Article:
School Replaces Columbus Day Lesson With PowerPoint On ‘Appropriate Terminology’ For ‘Indigenous People’s Day’

REUTERS/Kevin Lamarque

Chrissy Clark Education Reporter
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A Virginia public high school replaced its Columbus Day lesson with a PowerPoint on “Appropriate Terminology” for “Indigenous Rights & Identity in America,” according to a lesson obtained by journalist Asra Nomani.

On Oct. 4, students at Fairfax County Public Schools (FCPS) Langley High School underwent a deep dive on “equity and inclusion” in lieu of a lesson on Italian explorer Christopher Columbus, according to a report from The Federalist. The lesson is part of a “pivot” from celebrating Columbus Day to celebrating “Indigenous People’s Day,” which was established by a July 23, 2020 motion from the FCPS school board.

The lesson teaches students that Native American people are oppressed and continue to face “commonplace” racial discrimination in the United States, according to the presentation.

“Indigenous peoples have been and continue to be the victims of prejudice and systematic discrimination as a result of 500 years of oppression and violence that began with European colonization, and it extends to the systematic oppression indigenous people face today throughout the Americas,” the lesson reads, according to The Federalist.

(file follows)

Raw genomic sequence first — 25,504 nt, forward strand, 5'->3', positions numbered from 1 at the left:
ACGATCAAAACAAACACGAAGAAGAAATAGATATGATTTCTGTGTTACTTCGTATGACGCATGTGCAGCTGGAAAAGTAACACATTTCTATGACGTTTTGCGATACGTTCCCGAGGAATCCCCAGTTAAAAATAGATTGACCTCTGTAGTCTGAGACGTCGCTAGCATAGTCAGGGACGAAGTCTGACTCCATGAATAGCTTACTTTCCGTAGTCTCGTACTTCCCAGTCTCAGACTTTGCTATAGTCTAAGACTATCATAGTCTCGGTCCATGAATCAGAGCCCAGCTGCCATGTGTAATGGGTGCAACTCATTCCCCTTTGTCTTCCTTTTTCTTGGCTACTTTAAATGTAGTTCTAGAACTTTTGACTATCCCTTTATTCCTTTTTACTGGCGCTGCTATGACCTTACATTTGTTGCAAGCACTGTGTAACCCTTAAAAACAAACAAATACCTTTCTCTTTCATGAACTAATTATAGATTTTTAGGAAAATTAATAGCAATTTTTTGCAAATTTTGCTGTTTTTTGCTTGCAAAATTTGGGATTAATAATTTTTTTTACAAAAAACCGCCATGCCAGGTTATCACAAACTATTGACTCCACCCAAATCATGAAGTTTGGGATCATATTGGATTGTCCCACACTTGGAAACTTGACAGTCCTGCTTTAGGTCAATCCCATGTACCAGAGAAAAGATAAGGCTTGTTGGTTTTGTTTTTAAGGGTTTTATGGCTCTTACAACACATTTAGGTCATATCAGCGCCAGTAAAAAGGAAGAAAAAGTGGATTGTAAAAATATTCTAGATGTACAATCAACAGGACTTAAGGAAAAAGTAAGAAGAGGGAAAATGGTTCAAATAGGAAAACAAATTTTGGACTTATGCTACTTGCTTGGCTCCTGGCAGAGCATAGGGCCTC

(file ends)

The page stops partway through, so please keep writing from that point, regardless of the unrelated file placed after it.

Langley High School Columbu… by The Federalist

Students underwent an independent reflection on “the ways in which Native Americans are subject to racial discrimination and/or insensitivity and why that is commonplace in American society,” according to The Federalist. A portion of the lesson also asked students whether “it’s just a mascot” is acceptable phraseology. (RELATED: Fairfax County Public School Committee Recommends Including Gender Identity Curriculum In Elementary Schools)

Nomani, an investigative journalist and senior contributor at The Federalist, said that celebrating just Christopher Columbus or Indigenous People’s Day fails to provide students with a full picture of history.

“The solution is not to erase communities and people — like the Italian American community to whom Columbus is an important figure — but to provide fair and honest representations, which are very much available to youth,” Nomani said.

FCPS spokeswoman Kathleen Miller told The Federalist that Langley High School leadership “has not received any complaints about this lesson.” FCPS did not respond to the Daily Caller’s inquiry regarding who created the lesson plan.